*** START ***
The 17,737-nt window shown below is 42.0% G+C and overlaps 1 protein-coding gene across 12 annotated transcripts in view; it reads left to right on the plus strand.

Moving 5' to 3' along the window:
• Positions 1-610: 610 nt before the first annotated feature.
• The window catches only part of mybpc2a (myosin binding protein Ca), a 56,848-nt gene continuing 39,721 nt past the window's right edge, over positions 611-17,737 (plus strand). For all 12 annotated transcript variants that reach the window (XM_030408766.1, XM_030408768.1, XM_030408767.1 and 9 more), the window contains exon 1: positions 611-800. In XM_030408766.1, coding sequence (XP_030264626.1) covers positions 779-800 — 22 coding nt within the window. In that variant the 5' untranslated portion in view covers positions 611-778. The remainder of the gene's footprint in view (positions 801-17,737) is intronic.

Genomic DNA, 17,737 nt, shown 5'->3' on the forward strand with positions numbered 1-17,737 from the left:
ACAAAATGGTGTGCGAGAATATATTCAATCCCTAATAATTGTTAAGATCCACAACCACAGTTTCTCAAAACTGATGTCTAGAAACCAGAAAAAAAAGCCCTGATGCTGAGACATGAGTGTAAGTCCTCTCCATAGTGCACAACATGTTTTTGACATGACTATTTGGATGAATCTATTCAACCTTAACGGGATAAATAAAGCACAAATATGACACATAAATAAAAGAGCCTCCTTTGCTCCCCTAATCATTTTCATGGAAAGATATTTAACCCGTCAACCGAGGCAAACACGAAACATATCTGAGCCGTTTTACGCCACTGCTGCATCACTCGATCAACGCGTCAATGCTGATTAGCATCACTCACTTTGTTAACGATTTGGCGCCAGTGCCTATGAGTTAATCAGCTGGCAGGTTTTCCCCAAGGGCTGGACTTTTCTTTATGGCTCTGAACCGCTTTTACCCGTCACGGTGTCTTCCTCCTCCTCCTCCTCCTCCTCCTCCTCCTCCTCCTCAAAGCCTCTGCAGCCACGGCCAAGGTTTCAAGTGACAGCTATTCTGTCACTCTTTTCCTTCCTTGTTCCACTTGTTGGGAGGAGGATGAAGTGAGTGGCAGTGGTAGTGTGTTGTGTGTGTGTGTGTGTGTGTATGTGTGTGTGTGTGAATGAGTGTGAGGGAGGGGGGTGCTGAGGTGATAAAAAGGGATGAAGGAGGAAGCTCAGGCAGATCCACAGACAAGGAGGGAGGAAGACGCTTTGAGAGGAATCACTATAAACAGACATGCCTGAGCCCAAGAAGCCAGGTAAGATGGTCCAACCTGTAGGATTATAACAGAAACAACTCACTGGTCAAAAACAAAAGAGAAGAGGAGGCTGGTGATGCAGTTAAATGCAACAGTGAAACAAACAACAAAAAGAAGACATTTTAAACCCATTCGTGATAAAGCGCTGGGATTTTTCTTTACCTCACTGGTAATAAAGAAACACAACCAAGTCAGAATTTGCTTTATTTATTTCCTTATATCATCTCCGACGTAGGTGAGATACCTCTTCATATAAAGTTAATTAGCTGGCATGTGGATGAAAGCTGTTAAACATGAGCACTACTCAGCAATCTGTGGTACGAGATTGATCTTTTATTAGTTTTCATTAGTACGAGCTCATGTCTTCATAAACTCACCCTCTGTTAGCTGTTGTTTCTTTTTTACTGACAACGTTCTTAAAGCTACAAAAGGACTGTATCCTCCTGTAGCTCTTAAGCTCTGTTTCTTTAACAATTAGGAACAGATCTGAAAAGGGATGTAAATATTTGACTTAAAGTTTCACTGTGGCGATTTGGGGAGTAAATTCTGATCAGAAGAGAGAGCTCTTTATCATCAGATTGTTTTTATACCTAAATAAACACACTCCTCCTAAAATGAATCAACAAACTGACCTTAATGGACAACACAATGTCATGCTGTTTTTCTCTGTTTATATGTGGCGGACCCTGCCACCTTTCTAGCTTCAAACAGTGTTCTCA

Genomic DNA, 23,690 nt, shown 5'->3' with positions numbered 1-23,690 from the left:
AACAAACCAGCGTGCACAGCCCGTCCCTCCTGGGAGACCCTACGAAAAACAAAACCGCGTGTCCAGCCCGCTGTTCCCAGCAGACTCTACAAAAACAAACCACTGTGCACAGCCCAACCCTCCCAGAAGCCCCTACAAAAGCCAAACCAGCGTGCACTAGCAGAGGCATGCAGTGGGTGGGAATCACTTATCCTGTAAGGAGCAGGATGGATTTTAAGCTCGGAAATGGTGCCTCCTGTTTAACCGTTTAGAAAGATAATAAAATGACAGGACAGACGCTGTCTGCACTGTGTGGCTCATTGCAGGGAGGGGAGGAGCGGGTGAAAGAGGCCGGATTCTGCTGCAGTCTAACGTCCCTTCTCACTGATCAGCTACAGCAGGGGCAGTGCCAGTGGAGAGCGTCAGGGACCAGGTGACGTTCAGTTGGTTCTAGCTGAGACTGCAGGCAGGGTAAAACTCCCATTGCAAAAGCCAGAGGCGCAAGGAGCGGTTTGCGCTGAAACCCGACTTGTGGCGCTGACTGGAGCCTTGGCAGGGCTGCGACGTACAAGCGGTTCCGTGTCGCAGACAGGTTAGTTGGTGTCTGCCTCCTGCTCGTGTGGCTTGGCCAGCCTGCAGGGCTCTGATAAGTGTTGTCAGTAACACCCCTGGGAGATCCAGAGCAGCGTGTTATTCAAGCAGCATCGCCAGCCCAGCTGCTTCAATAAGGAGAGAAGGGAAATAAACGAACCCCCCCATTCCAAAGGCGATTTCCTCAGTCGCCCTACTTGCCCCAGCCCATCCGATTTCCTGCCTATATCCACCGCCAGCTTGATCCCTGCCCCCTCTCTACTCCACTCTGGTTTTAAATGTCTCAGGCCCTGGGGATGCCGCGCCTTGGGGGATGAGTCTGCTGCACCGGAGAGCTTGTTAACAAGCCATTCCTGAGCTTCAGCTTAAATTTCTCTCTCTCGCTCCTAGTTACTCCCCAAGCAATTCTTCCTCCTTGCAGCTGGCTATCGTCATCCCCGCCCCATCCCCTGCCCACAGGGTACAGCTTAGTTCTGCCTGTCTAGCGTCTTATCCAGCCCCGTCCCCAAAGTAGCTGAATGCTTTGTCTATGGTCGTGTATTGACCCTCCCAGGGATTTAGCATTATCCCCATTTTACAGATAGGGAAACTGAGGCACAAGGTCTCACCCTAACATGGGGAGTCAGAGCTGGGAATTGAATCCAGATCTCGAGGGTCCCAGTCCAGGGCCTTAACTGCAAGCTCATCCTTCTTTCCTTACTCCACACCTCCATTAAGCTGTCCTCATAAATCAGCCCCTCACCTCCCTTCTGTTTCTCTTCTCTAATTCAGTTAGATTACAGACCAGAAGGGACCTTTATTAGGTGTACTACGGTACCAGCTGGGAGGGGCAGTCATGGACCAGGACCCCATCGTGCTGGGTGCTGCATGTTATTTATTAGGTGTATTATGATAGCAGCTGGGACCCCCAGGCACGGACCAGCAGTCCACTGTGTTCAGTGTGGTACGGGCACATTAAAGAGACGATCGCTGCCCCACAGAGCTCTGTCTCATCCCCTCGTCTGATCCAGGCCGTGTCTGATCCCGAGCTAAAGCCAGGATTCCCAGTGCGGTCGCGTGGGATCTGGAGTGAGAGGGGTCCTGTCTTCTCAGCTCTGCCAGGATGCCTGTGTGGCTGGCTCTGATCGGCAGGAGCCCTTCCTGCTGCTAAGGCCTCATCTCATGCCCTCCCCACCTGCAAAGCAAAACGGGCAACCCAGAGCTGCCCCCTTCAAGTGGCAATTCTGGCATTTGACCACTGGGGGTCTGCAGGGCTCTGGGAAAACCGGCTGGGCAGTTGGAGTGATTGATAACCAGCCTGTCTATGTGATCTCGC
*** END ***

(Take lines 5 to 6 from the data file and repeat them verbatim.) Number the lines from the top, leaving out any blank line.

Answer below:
Genomic DNA, 17,737 nt, shown 5'->3' on the forward strand with positions numbered 1-17,737 from the left:
ACAAAATGGTGTGCGAGAATATATTCAATCCCTAATAATTGTTAAGATCCACAACCACAGTTTCTCAAAACTGATGTCTAGAAACCAGAAAAAAAAGCCCTGATGCTGAGACATGAGTGTAAGTCCTCTCCATAGTGCACAACATGTTTTTGACATGACTATTTGGATGAATCTATTCAACCTTAACGGGATAAATAAAGCACAAATATGACACATAAATAAAAGAGCCTCCTTTGCTCCCCTAATCATTTTCATGGAAAGATATTTAACCCGTCAACCGAGGCAAACACGAAACATATCTGAGCCGTTTTACGCCACTGCTGCATCACTCGATCAACGCGTCAATGCTGATTAGCATCACTCACTTTGTTAACGATTTGGCGCCAGTGCCTATGAGTTAATCAGCTGGCAGGTTTTCCCCAAGGGCTGGACTTTTCTTTATGGCTCTGAACCGCTTTTACCCGTCACGGTGTCTTCCTCCTCCTCCTCCTCCTCCTCCTCCTCCTCCTCCTCAAAGCCTCTGCAGCCACGGCCAAGGTTTCAAGTGACAGCTATTCTGTCACTCTTTTCCTTCCTTGTTCCACTTGTTGGGAGGAGGATGAAGTGAGTGGCAGTGGTAGTGTGTTGTGTGTGTGTGTGTGTGTGTATGTGTGTGTGTGTGAATGAGTGTGAGGGAGGGGGGTGCTGAGGTGATAAAAAGGGATGAAGGAGGAAGCTCAGGCAGATCCACAGACAAGGAGGGAGGAAGACGCTTTGAGAGGAATCACTATAAACAGACATGCCTGAGCCCAAGAAGCCAGGTAAGATGGTCCAACCTGTAGGATTATAACAGAAACAACTCACTGGTCAAAAACAAAAGAGAAGAGGAGGCTGGTGATGCAGTTAAATGCAACAGTGAAACAAACAACAAAAAGAAGACATTTTAAACCCATTCGTGATAAAGCGCTGGGATTTTTCTTTACCTCACTGGTAATAAAGAAACACAACCAAGTCAGAATTTGCTTTATTTATTTCCTTATATCATCTCCGACGTAGGTGAGATACCTCTTCATATAAAGTTAATTAGCTGGCATGTGGATGAAAGCTGTTAAACATGAGCACTACTCAGCAATCTGTGGTACGAGATTGATCTTTTATTAGTTTTCATTAGTACGAGCTCATGTCTTCATAAACTCACCCTCTGTTAGCTGTTGTTTCTTTTTTACTGACAACGTTCTTAAAGCTACAAAAGGACTGTATCCTCCTGTAGCTCTTAAGCTCTGTTTCTTTAACAATTAGGAACAGATCTGAAAAGGGATGTAAATATTTGACTTAAAGTTTCACTGTGGCGATTTGGGGAGTAAATTCTGATCAGAAGAGAGAGCTCTTTATCATCAGATTGTTTTTATACCTAAATAAACACACTCCTCCTAAAATGAATCAACAAACTGACCTTAATGGACAACACAATGTCATGCTGTTTTTCTCTGTTTATATGTGGCGGACCCTGCCACCTTTCTAGCTTCAAACAGTGTTCTCA